I was due to share my views on social justice, and I will soon. I just wanted to throw in an important item that is not always looked at, especially in these days of wildly divisive issues and socially destructive tribalism. I want to speak a word or two about transparency.
I've made a point on this blog of speaking openly on all issues. I once was a Catholic; now I believe strongly that the origin of all religious thought is a combination of superstition and fear. If I hurt anyone's feelings with such a pronouncement, I'm sorry, as in I'm sorry, wish you felt better, but I still think you're nuts if you're a Mormon, Methodist, Catholic, etc.
I once was homophobic; I couldn't help it, I grew up around and played sports with and hung out with guys that laughed nervously just thinking about it and made fun of the gay just 'cause it was icky and made them feel weird. I thought it was icky, too, gay sex I mean, but then again before I really hit my stride, I thought heterosexual sex was icky, too, but it definitely proved to be my cup of tea. It took a hundred years (not really that many), but I got over it. Gay sex is not icky, and if it is, too bad. It's not fucking about me, as Atrios so eloquently put it. Now I support gay rights, gay marriage, not altruistically but because, you know, I evolved, as in stopped storing my brain under a rock.
That's another example of being transparent, or open, about one's thoughts, feelings, or evolution. It's still not necessarily (fucking) about me, but this being my blog, that's beside the point. The point is that transparency solves a lot of problems. There's no mystery about my opinions, and though I may belabor a point or two, I usually effectively catalog the items that shape my beliefs.
I did just that two posts ago -- which I also cross-posted at Daily Kos. I do that from time to time because, for whatever reason, people (so far) don't comment very often here, and I elicit a fair number over at Daily Kos. In that last post, I clearly stated that I'm for a nearly total ban on guns, with a tightly-controlled exception for legitimate hunting purposes. The reaction at Daily Kos was surprising. No one agreed with my position and either said it was impractical or I was being king of the world or autocratic or just in general taking their "freedom" away. I was somewhat taken aback, to put it mildly.
I don't want to re-litigate the issue here, but I do urge you to read my original post here at The American Human and also view the comments at my Daily Kos diary here. Then I'd love to have anyone who cares to do so comment on any aspect of gun ownership, including the yea or nay of it and most especially in answer to this question, which I'm just dying to know: If you own a gun for your protection -- and you believe it's a very important right and that you believe it makes you safer -- please let me know how many times you've used your gun to protect yourself or others, giving details and any information you care to share as to why you did what you did. Also, don't hesitate, please, to let me know that you own a gun but have never used it. Finally, if you don't own a gun -- whether you believe in the 2nd Amendment as currently interpreted by the Supreme Court or not -- tell me why you don't own a gun. If you don't own a gun and never really thought about that, share that, too.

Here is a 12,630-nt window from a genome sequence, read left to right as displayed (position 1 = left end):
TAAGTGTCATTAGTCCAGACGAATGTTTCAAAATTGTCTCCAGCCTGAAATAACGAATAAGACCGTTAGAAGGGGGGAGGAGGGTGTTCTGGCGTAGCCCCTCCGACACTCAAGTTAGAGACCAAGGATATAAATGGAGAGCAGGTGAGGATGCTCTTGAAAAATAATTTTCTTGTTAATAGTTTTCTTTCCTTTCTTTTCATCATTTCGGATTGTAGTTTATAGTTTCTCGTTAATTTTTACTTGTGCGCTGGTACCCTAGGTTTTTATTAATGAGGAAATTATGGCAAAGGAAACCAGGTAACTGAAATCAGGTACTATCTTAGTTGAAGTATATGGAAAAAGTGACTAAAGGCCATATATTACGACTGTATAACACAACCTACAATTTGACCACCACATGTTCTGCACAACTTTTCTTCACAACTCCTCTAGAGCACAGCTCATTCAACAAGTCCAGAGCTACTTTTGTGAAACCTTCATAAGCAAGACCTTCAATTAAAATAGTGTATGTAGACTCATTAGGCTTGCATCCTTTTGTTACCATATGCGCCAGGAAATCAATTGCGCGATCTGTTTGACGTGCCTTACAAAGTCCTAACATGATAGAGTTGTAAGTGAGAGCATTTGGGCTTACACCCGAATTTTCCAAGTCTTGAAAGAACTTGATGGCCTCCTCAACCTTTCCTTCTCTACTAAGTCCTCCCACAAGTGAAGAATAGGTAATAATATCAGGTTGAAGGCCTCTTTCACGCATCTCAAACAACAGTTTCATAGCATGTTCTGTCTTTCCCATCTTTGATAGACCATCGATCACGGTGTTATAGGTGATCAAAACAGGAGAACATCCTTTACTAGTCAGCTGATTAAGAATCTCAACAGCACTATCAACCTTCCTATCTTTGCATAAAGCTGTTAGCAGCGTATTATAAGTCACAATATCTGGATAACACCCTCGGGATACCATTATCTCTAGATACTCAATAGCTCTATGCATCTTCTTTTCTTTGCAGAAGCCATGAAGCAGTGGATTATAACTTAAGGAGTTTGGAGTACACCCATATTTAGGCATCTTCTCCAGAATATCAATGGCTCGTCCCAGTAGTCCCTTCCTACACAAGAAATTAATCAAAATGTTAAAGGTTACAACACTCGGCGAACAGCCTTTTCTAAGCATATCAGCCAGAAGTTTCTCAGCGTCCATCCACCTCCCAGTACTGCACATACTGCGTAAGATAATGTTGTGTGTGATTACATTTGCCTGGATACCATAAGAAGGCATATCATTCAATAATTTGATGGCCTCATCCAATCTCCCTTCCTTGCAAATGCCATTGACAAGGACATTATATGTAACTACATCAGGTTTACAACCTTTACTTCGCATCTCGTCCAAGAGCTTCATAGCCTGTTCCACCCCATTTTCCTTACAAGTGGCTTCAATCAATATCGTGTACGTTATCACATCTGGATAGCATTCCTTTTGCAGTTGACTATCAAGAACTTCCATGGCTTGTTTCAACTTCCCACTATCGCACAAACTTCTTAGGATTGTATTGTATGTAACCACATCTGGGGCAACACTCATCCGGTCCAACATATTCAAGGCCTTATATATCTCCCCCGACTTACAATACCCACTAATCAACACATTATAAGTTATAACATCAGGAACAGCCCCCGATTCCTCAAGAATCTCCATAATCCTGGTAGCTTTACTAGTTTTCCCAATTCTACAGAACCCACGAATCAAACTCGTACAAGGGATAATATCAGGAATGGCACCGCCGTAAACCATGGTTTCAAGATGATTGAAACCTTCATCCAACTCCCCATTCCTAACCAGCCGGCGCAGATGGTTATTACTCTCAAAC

The only thing I would ask is that you not share your opinion anonymously. You don't need to give a real name -- that's not so important -- but a screen name shows that you're willing to go on record. My screen name is calross -- big surprise, my name is Calvin Ross -- and I don't mind going on the record.
Now that I threw a few examples out about issues that should be handled transparently, let me offer an addendum that goes to How I Would Run the Country: If I controlled Congress and could write and drive legislation through and get it signed (maybe by me in my perfect world!), I'd make it the law that all figures in major public office, either elected or appointed, would be required to publish their financial records, including all current investments and savings, and all tax returns for the last ten years. Anyone who contributed to any candidate for elected office, whether local, state, or federal, any amount over $1,000 would have to file a public affidavit identifying themselves. Not exceptions, and for every single such contribution.
Now, I'm not weighing in on Citizens United and SuperPACs (they blow hard), but I'm making the case that a society that allows its publicly elected officials to practice politics without stringent transparency or allows financial involvement with and support of said elected officials without total transparency will inevitably suffer the consequences if secrecy is tolerated. The result will be corruption. Full stop.
If you have a better idea of how to conduct our political life, let me know, as well.
And I mean it: I really want to know the extent to which you've actually put guns to use in preserving your safety. If you believe in the right to own guns, you must have a reason. And that reason should include the practical, not merely the theoretical. I can, of course, appreciate that many of you might want a gun for protection and over an entire lifetime never have to use it. If that's the case, also please share that and tell us why you believe you've never needed to brandish or fire your weapon. That might be germane to the discussion, too.